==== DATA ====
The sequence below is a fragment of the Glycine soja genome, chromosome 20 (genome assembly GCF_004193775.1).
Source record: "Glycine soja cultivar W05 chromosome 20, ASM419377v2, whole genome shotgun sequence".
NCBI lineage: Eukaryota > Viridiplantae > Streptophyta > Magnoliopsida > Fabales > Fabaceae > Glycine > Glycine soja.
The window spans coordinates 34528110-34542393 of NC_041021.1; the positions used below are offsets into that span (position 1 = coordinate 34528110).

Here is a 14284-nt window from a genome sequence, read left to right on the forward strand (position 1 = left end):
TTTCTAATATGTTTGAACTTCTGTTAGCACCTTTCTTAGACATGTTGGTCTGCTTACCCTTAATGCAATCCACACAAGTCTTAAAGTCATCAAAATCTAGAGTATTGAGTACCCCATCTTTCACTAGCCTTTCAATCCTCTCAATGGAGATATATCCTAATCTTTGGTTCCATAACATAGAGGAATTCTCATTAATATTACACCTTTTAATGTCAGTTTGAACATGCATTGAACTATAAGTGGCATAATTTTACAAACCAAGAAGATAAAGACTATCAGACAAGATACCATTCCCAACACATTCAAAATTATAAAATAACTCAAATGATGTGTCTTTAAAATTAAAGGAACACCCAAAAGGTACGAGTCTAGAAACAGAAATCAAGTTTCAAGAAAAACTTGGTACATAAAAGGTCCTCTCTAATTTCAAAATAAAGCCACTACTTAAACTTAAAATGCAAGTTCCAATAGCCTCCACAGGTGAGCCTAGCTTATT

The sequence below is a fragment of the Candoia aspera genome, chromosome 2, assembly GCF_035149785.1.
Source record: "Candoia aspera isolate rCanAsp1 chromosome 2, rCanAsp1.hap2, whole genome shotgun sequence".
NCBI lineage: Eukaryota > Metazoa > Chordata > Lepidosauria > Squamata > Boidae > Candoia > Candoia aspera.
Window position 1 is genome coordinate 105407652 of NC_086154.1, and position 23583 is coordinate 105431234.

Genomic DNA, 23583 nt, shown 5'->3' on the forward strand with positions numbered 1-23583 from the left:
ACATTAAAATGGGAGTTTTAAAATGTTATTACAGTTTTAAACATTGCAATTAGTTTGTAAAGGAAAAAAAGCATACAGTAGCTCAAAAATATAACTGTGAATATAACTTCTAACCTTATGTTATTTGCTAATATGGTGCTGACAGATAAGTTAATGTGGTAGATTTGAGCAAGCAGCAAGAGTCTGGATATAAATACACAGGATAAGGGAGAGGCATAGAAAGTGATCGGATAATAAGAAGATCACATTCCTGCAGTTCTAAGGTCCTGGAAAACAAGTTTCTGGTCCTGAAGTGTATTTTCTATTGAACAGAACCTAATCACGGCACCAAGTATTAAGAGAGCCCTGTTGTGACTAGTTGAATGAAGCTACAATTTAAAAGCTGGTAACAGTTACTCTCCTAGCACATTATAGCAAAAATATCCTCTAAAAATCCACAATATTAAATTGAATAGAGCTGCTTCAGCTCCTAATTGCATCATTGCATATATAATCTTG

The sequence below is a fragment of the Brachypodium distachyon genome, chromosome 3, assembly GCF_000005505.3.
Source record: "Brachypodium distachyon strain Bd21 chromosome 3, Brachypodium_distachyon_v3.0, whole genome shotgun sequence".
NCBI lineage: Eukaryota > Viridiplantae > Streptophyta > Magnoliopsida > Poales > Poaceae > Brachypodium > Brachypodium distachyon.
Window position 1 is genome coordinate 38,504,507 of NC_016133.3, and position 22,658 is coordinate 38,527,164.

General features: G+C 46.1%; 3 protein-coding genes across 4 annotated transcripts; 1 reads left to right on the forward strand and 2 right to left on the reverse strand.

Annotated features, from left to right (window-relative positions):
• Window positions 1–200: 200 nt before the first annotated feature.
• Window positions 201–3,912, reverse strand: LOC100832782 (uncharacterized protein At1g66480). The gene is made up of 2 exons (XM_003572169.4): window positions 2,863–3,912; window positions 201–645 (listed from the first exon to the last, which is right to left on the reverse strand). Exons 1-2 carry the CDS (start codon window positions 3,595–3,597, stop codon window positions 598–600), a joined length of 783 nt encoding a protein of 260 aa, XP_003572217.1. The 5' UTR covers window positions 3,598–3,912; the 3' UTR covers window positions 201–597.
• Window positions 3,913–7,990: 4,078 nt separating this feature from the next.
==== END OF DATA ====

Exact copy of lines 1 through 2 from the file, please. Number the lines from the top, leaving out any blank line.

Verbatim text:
The sequence below is a fragment of the Glycine soja genome, chromosome 20 (genome assembly GCF_004193775.1).
Source record: "Glycine soja cultivar W05 chromosome 20, ASM419377v2, whole genome shotgun sequence".